By Sue Kiesewetter
FAIRFIELD - Mallory Collier couldn't imagine a high school that didn't have sports or school clubs.
Tim Crowe wanted his son, Sean, to have the same opportunities his two older daughters had at Fairfield Senior High.
That's why the two Fairfield parents got together with nearly 70 others in someone's basement after a school levy to pay for programs failed last March. They vowed to do whatever it took to make sure sports and school clubs would continue, despite the district's financial situation.
"I never really thought it would come to this point,'' Crowe says. "Now that we're here, you've got to do what have to do to keep (activities) going.''
The basement meeting resulted in the formation of PACE - Promoting Activities for a Complete Education. Its members got permission to run a pay-to-play program, and earlier this month the group made its first $250,250 payment to the Fairfield Board of Education to pay for fall sports, marching band and cheerleading. A second payment for school clubs is due next month.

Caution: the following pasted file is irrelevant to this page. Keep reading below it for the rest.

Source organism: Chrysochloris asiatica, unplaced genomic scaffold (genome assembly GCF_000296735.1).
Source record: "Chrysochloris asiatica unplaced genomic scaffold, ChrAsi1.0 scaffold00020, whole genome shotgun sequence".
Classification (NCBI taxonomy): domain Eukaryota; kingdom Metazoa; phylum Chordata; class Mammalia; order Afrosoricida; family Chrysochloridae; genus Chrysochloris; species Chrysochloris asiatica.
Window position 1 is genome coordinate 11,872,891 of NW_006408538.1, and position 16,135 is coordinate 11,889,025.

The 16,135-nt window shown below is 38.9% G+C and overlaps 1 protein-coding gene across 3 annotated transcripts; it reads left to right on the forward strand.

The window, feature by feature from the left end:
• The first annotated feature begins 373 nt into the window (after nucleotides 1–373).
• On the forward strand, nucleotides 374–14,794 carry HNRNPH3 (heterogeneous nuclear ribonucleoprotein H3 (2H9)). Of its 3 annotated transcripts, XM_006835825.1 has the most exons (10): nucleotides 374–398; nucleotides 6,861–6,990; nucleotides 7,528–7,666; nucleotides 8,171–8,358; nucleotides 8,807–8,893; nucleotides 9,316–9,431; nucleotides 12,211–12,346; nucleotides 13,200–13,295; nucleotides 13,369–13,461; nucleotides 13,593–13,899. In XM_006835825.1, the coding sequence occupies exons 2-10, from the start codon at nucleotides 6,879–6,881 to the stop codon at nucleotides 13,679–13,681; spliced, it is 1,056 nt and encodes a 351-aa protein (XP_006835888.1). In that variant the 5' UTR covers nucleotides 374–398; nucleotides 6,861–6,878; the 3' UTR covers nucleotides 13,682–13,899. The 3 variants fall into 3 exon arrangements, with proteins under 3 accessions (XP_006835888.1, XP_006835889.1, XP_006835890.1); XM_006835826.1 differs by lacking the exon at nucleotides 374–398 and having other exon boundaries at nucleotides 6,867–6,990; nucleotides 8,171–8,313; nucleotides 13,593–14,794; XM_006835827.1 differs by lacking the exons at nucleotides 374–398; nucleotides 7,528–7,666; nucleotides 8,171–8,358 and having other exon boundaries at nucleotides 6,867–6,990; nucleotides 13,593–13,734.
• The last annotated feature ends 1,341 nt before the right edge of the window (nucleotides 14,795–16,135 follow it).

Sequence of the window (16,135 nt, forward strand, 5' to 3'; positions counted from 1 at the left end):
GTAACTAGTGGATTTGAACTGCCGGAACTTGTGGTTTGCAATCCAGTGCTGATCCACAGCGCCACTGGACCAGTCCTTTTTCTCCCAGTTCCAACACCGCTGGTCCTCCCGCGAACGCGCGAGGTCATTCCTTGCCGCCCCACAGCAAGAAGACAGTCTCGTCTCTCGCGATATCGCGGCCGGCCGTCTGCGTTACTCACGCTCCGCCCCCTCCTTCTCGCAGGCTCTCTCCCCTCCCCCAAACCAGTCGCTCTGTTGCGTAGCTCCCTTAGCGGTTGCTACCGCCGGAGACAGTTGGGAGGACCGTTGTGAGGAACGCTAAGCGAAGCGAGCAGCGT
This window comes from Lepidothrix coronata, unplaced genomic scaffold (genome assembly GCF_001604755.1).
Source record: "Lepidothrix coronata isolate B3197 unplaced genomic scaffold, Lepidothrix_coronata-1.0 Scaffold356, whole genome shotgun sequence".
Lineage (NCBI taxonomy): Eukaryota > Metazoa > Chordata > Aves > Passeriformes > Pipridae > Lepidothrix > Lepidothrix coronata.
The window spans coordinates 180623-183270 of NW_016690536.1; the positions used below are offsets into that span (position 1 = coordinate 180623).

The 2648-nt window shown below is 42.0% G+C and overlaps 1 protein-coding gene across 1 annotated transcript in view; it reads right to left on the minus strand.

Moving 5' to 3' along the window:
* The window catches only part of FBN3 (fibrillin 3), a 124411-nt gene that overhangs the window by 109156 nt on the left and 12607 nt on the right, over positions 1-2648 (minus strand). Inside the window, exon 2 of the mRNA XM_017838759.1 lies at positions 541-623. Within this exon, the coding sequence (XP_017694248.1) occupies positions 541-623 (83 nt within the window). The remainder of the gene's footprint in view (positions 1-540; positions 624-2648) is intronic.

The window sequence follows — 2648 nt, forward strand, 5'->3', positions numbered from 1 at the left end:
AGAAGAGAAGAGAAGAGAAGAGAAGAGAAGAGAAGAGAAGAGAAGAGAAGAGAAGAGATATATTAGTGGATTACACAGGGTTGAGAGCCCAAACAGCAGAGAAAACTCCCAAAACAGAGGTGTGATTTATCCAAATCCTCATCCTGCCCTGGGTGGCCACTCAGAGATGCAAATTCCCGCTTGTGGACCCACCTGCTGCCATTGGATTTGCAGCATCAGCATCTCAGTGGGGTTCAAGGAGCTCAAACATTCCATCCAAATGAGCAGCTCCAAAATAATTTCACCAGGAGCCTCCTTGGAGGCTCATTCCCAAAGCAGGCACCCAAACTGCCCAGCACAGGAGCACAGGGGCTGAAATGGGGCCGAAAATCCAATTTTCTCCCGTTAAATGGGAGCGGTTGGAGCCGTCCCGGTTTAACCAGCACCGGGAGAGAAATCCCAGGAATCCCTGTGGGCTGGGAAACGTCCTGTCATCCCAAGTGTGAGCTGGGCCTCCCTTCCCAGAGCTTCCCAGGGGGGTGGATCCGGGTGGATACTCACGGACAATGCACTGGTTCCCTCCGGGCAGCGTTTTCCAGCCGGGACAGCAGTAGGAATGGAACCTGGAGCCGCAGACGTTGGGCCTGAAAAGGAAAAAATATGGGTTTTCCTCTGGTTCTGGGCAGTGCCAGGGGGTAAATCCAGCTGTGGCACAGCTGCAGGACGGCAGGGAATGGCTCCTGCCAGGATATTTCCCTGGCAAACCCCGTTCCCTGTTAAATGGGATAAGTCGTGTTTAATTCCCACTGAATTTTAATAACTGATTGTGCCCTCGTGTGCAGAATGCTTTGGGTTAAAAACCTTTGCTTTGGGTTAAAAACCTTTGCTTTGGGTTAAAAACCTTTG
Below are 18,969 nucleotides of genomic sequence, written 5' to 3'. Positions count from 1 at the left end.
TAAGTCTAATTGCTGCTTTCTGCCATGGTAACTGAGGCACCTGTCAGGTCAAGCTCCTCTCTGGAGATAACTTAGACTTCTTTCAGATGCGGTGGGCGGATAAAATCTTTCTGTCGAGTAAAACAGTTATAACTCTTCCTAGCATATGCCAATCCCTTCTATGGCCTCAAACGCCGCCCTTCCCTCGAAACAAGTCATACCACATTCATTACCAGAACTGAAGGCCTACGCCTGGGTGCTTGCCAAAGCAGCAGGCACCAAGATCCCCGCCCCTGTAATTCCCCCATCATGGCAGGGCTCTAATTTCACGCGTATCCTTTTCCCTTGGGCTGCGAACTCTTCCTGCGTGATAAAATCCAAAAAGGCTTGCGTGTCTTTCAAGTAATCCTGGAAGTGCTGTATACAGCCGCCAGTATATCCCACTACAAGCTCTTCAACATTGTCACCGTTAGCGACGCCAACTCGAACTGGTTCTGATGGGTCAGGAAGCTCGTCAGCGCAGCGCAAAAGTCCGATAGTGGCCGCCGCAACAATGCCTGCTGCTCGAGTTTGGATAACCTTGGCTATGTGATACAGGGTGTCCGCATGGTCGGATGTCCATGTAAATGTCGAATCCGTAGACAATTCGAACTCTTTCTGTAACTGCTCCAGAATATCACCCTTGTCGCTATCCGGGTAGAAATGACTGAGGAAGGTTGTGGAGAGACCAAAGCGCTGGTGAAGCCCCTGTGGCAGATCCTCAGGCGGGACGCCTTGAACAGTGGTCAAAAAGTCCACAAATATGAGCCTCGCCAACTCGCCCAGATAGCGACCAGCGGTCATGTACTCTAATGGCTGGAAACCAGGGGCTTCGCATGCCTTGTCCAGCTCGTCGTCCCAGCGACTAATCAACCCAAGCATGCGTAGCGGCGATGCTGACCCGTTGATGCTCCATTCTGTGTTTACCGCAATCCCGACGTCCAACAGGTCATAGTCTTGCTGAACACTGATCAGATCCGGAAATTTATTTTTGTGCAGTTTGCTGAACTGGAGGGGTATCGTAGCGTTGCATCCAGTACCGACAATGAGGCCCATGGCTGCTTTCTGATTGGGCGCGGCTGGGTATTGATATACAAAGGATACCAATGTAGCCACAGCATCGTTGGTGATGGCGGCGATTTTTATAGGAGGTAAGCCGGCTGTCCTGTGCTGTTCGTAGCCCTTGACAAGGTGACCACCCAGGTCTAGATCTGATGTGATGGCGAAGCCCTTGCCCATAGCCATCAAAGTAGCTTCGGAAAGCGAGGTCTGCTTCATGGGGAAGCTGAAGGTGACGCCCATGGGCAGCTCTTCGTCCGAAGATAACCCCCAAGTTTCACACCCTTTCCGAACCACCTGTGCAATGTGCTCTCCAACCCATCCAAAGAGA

The Fairfield parent group isn't alone. Similar groups have formed in Edgewood and Franklin schools. Such efforts are becoming more and more common as schools get squeezed on costs.
"I strongly believe that's part of the educational process - not necessarily the most important part from a parent's perspective - but the most important part to the kids,'' Collier says. "I can't imagine going through high school without extra-curriculars. That's what makes school fun.''
Parent Debbie Stockum has paid $1,890 into the fund so her two high school sons can play soccer and her freshman daughter can be a cheerleader. Unless a levy passes Nov. 2, she's looking at writing a similar check for winter activities.
"Obviously, I would like it to be cheaper, but I did not want my three children to not have the opportunity my older son had while he was at Fairfield,'' Stockum says.
Most of the money the group has collected came from the fees that parents are charged - $630 per student per high school sport. Grants paying up to 80 percent of the fees are given to low-income students, financed by fundraisers - a dinner-dance, bowling and golf outings.
Parent Kay Carran says she limited her three high schoolers to one activity each - two for her senior. "I made my children pick activities,'' Carran says. "I don't know if the clubs can continue to exist."
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